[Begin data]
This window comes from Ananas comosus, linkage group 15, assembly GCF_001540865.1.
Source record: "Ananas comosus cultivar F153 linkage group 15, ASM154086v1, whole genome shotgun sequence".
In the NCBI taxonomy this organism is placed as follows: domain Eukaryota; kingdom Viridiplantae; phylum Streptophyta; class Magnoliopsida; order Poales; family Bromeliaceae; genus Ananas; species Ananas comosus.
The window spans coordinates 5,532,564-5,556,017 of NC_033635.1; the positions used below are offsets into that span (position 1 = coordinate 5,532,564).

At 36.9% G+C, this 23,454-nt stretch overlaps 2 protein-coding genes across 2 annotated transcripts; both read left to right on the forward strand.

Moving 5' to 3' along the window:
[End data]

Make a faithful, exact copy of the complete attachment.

This window comes from Ananas comosus, linkage group 15, assembly GCF_001540865.1.
Source record: "Ananas comosus cultivar F153 linkage group 15, ASM154086v1, whole genome shotgun sequence".
In the NCBI taxonomy this organism is placed as follows: domain Eukaryota; kingdom Viridiplantae; phylum Streptophyta; class Magnoliopsida; order Poales; family Bromeliaceae; genus Ananas; species Ananas comosus.
The window spans coordinates 5,532,564-5,556,017 of NC_033635.1; the positions used below are offsets into that span (position 1 = coordinate 5,532,564).

At 36.9% G+C, this 23,454-nt stretch overlaps 2 protein-coding genes across 2 annotated transcripts; both read left to right on the forward strand.

Moving 5' to 3' along the window: